Pick up Arthi Anand Navaneeth’s Have You Seen This?, published by Tulika, to be witness to many such zany, fun possibilities. Each page has a colourful illustration accompanied by a single catchy line, from which a child can spin one’s own story.
Have you seen a book read? A clock sleep? A crow cook? Pick up Arthi Anand Navaneeth’s Have You Seen This?, published by Tulika, to be witness to many such zany, fun possibilities. Each page has a colourful illustration accompanied by a single catchy line, from which a child can spin one’s own story. “Each of these can be a story of its own. I once had a child ask me, ‘will you make each of these a particular story?’” says Arthi.
Arthi has had reading sessions of her book in Hippocampus, Easy Lib and Atta Galata in Bangalore and mCubed in Mumbai.
Her most memorable session, though, was in Bhubaneshwar, Orissa.
“It was organised by Bakul, a group of volunteers who have made a space for underprivileged children side-by-side other kids to read. As I didn’t know the language, they had an interpreter. After a point, I was able to communicate with the kids because they understood everything. The book spoke to them.”
Arthi chose to write the book in simple English. “The book is bilingual and communicates across different languages. The whole idea is to introduce a new language. After reading this, my daughter developed an interest in Hindi, and a friend’s child, in Kannada”
Arthi’s day job is at a fragrance company, which she says “engages the senses in a way”, but storytelling and kids engage her whole being in another way.
Why is children’s writing in India not given the recognition it deserves? Arthi says: “We have so many stories and we keep lamenting that there aren’t enough children’s stories. Every Indian is a storyteller because we all like to talk, so there is no dearth of stories! Instead of bothering about spaces that aren’t doing enough to promote children’s writing, let’s focus on spaces that are.”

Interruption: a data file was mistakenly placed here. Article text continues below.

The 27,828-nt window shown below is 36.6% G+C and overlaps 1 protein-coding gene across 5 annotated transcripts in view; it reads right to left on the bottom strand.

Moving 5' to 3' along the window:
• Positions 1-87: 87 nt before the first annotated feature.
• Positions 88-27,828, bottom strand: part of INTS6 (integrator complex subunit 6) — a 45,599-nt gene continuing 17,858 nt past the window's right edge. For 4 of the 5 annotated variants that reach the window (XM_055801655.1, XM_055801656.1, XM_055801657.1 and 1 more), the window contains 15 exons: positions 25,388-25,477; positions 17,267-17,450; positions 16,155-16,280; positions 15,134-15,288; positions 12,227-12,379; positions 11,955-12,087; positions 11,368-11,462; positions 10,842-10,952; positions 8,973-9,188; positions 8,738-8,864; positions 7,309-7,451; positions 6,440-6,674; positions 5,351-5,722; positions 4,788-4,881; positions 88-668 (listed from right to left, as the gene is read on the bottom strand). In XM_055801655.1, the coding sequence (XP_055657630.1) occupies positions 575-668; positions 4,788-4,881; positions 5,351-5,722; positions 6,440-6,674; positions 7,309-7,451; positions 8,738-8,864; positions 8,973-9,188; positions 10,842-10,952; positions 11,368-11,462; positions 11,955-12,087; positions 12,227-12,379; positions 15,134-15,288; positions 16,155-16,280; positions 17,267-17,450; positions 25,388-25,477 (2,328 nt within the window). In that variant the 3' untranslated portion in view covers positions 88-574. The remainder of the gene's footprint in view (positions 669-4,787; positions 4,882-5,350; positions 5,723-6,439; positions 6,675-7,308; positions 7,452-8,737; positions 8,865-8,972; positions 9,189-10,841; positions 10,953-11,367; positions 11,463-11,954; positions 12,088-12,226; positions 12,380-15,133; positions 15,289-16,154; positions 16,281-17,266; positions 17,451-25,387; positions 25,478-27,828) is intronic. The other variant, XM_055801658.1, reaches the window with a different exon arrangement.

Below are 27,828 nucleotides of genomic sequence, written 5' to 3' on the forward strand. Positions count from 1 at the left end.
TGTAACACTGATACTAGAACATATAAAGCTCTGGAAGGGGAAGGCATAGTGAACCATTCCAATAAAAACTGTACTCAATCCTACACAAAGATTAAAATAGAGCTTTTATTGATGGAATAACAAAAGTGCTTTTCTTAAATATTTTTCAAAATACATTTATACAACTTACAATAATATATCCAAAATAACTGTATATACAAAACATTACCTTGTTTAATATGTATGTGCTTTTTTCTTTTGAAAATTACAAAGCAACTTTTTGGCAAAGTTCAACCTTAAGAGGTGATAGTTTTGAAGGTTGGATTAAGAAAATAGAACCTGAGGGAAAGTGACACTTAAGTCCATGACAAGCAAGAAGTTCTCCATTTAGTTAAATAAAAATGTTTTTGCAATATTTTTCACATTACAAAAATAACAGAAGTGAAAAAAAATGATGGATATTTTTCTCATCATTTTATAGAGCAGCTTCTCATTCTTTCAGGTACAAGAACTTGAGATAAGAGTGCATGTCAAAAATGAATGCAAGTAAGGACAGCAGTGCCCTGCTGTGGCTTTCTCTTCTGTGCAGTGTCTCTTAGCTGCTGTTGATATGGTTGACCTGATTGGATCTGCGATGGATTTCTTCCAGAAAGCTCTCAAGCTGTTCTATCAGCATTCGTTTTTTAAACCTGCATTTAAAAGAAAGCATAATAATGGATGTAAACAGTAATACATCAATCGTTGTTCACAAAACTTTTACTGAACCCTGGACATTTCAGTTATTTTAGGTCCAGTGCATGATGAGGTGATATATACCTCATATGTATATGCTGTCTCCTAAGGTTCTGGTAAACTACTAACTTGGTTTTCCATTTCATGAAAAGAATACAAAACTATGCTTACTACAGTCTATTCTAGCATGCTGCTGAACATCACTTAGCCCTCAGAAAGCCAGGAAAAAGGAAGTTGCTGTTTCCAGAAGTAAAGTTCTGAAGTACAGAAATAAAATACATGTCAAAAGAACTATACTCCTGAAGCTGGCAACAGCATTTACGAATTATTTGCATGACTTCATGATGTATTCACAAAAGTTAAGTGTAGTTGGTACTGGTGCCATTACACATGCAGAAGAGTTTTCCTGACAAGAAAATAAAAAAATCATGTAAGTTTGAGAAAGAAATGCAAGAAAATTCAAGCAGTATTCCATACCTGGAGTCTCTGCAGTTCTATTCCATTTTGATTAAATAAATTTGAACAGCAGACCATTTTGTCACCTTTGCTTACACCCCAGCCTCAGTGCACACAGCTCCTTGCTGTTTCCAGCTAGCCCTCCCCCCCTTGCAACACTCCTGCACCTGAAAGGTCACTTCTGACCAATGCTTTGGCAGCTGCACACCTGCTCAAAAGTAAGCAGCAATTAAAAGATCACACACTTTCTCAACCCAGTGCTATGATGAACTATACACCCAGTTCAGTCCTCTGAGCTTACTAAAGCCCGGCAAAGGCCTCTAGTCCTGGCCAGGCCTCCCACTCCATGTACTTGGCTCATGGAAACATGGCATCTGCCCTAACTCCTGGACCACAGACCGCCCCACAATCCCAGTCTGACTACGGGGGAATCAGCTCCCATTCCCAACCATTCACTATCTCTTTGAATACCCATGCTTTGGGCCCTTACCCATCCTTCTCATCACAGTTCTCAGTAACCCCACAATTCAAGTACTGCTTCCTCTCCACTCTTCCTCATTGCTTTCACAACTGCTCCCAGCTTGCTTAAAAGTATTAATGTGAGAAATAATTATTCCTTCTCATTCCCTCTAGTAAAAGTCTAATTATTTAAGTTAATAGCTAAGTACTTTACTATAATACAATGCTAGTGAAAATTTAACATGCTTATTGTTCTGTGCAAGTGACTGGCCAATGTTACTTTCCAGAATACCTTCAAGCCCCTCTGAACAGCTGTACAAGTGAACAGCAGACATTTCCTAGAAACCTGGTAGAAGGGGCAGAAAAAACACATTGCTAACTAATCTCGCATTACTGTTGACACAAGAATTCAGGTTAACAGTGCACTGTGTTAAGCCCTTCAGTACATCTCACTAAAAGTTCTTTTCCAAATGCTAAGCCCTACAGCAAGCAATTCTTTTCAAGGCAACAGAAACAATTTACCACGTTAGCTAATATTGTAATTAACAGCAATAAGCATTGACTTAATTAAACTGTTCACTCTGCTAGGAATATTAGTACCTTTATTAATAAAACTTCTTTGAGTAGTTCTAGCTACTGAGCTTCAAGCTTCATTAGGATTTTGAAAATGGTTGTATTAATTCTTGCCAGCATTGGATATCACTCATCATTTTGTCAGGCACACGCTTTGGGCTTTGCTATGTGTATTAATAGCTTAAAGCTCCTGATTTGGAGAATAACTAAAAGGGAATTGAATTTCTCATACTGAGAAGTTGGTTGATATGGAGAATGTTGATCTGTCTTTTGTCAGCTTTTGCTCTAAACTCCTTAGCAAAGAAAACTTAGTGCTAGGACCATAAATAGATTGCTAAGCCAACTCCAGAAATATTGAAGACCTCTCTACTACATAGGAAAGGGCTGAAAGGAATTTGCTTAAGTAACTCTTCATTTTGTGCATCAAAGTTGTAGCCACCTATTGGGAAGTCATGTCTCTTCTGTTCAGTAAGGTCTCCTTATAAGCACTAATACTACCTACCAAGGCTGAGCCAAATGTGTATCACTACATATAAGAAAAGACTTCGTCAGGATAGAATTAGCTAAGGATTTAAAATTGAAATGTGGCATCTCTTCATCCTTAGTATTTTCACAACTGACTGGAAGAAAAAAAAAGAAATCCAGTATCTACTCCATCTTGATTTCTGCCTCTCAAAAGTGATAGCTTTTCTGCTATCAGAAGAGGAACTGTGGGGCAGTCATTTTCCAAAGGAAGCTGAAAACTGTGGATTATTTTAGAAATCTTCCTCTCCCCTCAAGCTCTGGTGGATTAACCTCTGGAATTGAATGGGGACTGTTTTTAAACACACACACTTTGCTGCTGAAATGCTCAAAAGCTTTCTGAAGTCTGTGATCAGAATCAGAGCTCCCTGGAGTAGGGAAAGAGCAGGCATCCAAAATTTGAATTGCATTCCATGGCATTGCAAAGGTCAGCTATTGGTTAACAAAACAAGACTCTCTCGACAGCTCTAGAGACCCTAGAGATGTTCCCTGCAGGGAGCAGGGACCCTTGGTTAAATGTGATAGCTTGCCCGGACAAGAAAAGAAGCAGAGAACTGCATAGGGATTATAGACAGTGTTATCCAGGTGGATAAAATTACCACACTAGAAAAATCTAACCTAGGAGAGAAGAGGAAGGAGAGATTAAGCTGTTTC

Arthi started writing her blog Art’s Tales, after her first book was published. The blog chronicles interesting storytelling workshops with kids in different spaces. She speaks about her volunteer work with Anand Vidyalaya, an NGO, for Ejipura kids. “It is one of the most rewarding experiences. The children are so enthusiastic. We mostly conduct sessions that involve storytelling, which I do, and art and craft.”
The conversation veers towards another of Arthi’s delightful stories, Mister Muthu. “The series began in my blog before it was taken up by Chandamama. Many readers subscribed to it, even from America. I had readers from Sikkim suggest what Muthu would do next.”
Arthi says that not every writer is a good storyteller and not every good storyteller is an exceptional writer. “I am among the very few who likes Chetan Bhagat and Amisha Tripathi. They may not be good writers, but they have great stories to tell. There are so many stories waiting to be told.”